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Professor John Bouchard

Profile summary

  • Central Academic Staff
  • Professor in Materials for Energy
  • Faculty of Science, Technology, Engineering & Mathematics
  • School of Engineering & Innovation
  • john.bouchard

Professional biography

 

I graduated in Mechanical Engineering (1976) and obtained an MSc in Physics of Materials (1977) at the University of Bristol. My first appointment for a Civil Engineering Consultancy broadened my engineering horizon before joining Rolls-Royce (1979) and specialising in stress and fracture analysis of rotating gas turbine components. From 1986 to 2008 I worked in the nuclear power generation industry in the field of structural integrity (supporting safety cases) and became recognised as the company residual stress expert. From 1995 onwards I initiated and managed many industry and EU funded structural integrity related research projects. In 2007 I was awarded a Royal Society Industry Fellowship and appointed Professor of Materials for Energy at the Open University in 2008. Since coming to the OU I have raised external income exceeding £2.5m (EPSRC, Royal Society, EMDA, industry) and doubled the number of researchers and laboratory facilities of the Materials Engineering Group which currently comprises 11 academics, 15 PhD students and 5 post-doctoral researchers. 

 

Research interests

The mechanical performance of materials and structures for energy applications including cyclic, creep, crack growth and fracture behaviours, and the prediction, measurement and management of welding residual stress.

Research Activity

Research groups

NameTypeParent Unit
Materials Engineering GroupGroupFaculty of Mathematics, Computing and Technology

 

Externally funded projects

Advanced Tools for structuraL integrity Assessment and Plant Lifetime management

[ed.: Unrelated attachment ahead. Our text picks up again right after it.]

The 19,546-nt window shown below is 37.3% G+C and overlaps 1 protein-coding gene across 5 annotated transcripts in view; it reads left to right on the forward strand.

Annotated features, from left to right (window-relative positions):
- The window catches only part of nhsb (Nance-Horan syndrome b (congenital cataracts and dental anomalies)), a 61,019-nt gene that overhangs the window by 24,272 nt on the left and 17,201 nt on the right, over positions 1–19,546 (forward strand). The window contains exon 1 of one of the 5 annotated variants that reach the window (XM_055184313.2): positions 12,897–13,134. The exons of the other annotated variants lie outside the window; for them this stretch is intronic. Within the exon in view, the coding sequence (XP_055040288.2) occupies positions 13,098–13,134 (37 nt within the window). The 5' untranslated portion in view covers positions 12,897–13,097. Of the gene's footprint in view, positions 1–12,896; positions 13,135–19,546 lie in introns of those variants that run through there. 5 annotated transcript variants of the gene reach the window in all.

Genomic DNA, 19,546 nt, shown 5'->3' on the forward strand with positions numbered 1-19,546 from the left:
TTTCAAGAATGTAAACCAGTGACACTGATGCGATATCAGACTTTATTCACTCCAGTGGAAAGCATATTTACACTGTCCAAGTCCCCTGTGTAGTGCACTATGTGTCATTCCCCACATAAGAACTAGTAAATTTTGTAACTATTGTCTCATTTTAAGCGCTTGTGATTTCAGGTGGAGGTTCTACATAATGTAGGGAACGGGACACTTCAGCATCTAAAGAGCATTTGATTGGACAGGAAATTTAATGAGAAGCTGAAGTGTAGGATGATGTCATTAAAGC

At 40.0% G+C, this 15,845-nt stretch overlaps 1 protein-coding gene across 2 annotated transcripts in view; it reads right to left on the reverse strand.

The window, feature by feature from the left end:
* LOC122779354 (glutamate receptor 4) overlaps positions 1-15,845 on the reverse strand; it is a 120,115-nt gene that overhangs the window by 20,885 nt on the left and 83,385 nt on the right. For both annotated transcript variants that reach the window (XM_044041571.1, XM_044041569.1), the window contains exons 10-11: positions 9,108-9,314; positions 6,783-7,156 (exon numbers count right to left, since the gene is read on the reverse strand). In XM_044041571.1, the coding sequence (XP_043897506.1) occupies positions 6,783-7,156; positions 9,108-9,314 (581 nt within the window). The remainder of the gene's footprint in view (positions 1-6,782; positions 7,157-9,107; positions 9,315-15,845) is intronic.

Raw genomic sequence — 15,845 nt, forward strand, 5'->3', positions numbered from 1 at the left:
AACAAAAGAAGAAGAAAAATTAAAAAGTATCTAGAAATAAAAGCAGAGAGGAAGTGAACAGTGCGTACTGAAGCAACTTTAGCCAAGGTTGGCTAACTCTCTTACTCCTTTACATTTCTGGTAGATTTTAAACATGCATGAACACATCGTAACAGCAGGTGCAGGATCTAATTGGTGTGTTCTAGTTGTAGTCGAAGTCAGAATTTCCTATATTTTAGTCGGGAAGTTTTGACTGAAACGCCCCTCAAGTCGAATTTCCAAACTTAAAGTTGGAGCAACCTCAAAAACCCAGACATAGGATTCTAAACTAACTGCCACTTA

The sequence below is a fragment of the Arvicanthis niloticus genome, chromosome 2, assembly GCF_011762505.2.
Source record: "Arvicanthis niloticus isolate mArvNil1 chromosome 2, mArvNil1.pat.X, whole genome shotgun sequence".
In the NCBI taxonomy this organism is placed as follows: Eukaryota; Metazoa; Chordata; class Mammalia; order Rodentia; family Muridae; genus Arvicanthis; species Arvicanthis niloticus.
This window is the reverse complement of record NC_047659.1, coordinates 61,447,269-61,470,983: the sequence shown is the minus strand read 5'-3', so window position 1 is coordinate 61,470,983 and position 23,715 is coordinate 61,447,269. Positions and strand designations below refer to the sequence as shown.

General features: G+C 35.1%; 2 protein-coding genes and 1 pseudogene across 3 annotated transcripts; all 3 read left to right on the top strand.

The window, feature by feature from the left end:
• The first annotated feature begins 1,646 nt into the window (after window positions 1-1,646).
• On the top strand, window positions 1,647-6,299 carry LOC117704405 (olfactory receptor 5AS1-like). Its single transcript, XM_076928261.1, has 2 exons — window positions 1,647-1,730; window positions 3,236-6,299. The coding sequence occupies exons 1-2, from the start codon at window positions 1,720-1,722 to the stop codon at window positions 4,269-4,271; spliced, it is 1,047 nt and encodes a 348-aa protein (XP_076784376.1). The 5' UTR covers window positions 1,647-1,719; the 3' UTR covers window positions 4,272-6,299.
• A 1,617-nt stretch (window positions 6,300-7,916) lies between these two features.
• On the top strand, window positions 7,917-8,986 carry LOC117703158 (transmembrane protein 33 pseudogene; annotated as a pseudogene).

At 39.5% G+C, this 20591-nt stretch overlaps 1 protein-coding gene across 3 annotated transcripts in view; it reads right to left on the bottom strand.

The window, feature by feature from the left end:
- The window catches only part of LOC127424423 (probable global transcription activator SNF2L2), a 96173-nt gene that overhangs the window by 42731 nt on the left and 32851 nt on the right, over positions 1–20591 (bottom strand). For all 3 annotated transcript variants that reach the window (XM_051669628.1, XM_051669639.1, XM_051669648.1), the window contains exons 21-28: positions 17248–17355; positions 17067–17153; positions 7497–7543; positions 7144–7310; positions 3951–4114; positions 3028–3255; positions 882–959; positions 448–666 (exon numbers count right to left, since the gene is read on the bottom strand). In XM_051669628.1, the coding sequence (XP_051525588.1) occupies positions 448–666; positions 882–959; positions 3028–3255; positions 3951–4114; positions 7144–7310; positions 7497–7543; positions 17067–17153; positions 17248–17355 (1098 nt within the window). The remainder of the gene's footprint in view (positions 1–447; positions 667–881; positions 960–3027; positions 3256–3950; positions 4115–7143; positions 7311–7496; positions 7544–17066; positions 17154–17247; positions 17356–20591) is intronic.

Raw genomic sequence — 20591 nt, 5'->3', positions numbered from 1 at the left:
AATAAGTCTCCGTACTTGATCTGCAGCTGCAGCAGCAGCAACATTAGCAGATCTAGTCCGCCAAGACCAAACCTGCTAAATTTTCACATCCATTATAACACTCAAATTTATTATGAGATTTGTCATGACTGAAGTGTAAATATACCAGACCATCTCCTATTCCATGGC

RoleStart dateEnd dateFunding source
Co-investigator01/Jun/201731/May/2021EC (European Commission): FP(inc.Horizon2020, H2020, ERC)
This is a Horizon 2020 project proposal. The consortium comprises 19 EU participants: 9 represent research institutions, 5 represent academia, 4 represent industry and one represents a regulatory authority. A systematic ageing management procedure is the basis for justifying the safe long term operation of nuclear power plants. One fundamental part in this process is to demonstrate the integrity of the nuclear power plant components. The required safety margins are determined by considering various degradation and ageing mechanisms and postulated defects. This project focuses on identified open technology gaps related to piping components. OU Contributions relate to WP2 which is concerned with the simulation, measurement and treatment of residual stress.

OU CDT Equipment

RoleStart dateEnd dateFunding source
Lead01/Oct/201430/Sep/2019EPSRC EPSRC Engineering and Physical Sciences Research Council
One of our specialist capabilities is application of DIC to measure inhomogeneous deformation (e.g. of weldments) at room temperature and creep deformation behaviour up to 1000C. We plan to upgrade two of our standard creep machines to allow DIC monitoring (one machine for 3D DIC and the other for creep crack growth testing) for use of CDT students. The equipment will comprise 2 DIC upgrade system packages. 1) New furnace with access window for 3D DIC monitoring, 2 high resolution cameras & bellows, mounting table and lighting. 2) New furnace with large access window for CT crack growth monitoring, 1 high resolution camera & bellows, DC PD unit for crack growth, mounting table and lighting. The equipment will be installed in our main creep laboratory.